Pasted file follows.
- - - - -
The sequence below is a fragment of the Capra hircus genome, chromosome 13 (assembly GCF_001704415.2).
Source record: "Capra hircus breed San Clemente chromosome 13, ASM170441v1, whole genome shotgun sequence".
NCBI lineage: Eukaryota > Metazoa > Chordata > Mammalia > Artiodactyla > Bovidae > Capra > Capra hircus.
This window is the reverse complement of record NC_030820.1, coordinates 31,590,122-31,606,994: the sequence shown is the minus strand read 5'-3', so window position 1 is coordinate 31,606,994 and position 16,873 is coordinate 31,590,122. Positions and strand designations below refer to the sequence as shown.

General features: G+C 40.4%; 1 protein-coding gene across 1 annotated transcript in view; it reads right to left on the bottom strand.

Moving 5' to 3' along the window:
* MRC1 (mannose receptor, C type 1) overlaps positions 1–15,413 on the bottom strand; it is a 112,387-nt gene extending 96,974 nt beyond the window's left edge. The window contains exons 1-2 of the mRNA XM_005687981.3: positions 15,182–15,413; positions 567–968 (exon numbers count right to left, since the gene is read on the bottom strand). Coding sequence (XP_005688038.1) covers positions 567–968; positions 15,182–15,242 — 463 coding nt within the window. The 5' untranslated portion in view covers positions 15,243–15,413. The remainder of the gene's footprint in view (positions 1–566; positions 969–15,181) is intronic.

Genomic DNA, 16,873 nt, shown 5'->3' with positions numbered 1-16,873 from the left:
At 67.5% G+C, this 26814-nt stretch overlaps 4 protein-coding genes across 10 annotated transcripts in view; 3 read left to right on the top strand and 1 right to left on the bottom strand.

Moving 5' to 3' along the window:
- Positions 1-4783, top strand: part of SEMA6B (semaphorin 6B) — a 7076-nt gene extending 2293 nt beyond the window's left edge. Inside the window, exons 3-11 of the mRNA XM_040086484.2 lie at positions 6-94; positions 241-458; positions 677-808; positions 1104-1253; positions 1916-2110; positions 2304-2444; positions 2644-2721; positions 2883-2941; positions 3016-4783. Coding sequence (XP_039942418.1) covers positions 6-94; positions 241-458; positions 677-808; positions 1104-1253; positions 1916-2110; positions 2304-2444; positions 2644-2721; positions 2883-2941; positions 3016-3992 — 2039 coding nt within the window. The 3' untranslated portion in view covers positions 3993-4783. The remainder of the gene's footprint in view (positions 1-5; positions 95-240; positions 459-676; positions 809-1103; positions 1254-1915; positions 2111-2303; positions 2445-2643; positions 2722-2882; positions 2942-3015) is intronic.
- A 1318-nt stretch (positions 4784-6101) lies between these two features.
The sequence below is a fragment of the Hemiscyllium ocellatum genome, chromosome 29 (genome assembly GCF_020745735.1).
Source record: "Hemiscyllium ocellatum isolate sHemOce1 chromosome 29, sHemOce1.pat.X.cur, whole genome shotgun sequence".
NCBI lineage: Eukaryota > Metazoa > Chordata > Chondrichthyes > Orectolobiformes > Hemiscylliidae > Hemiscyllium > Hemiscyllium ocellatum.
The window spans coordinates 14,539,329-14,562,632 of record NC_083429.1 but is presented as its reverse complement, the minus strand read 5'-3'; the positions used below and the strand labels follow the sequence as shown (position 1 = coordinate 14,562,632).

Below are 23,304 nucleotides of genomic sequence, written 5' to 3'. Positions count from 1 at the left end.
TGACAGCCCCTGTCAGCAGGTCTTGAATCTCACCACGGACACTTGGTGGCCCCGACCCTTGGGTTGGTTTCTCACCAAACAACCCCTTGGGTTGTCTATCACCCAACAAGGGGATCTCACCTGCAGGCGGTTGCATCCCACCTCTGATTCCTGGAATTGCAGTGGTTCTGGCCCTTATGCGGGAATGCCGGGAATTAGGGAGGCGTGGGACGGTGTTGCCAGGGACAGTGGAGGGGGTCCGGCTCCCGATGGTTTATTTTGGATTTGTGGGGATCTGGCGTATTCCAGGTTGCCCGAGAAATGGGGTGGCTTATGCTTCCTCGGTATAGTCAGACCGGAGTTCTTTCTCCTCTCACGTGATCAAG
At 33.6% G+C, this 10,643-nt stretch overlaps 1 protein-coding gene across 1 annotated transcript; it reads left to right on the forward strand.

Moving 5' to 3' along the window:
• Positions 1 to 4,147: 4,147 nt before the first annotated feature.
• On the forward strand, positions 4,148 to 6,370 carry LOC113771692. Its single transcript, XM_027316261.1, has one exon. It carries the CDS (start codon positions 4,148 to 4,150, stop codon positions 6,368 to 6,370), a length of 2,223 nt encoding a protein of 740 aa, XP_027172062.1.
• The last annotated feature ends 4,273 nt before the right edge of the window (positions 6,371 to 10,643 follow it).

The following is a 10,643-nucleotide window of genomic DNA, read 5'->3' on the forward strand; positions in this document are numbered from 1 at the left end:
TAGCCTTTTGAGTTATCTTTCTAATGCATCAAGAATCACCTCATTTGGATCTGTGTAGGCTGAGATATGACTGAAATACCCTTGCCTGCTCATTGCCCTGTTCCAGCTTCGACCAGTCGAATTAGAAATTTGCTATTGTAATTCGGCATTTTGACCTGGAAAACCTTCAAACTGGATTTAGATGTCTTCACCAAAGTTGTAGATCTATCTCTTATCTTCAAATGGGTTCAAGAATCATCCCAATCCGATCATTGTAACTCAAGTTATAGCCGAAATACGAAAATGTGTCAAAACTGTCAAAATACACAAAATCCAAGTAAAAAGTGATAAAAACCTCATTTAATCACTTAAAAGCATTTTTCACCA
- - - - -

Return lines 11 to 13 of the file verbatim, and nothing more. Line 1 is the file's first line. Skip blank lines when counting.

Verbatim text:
- Positions 1-4783, top strand: part of SEMA6B (semaphorin 6B) — a 7076-nt gene extending 2293 nt beyond the window's left edge. Inside the window, exons 3-11 of the mRNA XM_040086484.2 lie at positions 6-94; positions 241-458; positions 677-808; positions 1104-1253; positions 1916-2110; positions 2304-2444; positions 2644-2721; positions 2883-2941; positions 3016-4783. Coding sequence (XP_039942418.1) covers positions 6-94; positions 241-458; positions 677-808; positions 1104-1253; positions 1916-2110; positions 2304-2444; positions 2644-2721; positions 2883-2941; positions 3016-3992 — 2039 coding nt within the window. The 3' untranslated portion in view covers positions 3993-4783. The remainder of the gene's footprint in view (positions 1-5; positions 95-240; positions 459-676; positions 809-1103; positions 1254-1915; positions 2111-2303; positions 2445-2643; positions 2722-2882; positions 2942-3015) is intronic.
- A 1318-nt stretch (positions 4784-6101) lies between these two features.
The sequence below is a fragment of the Hemiscyllium ocellatum genome, chromosome 29 (genome assembly GCF_020745735.1).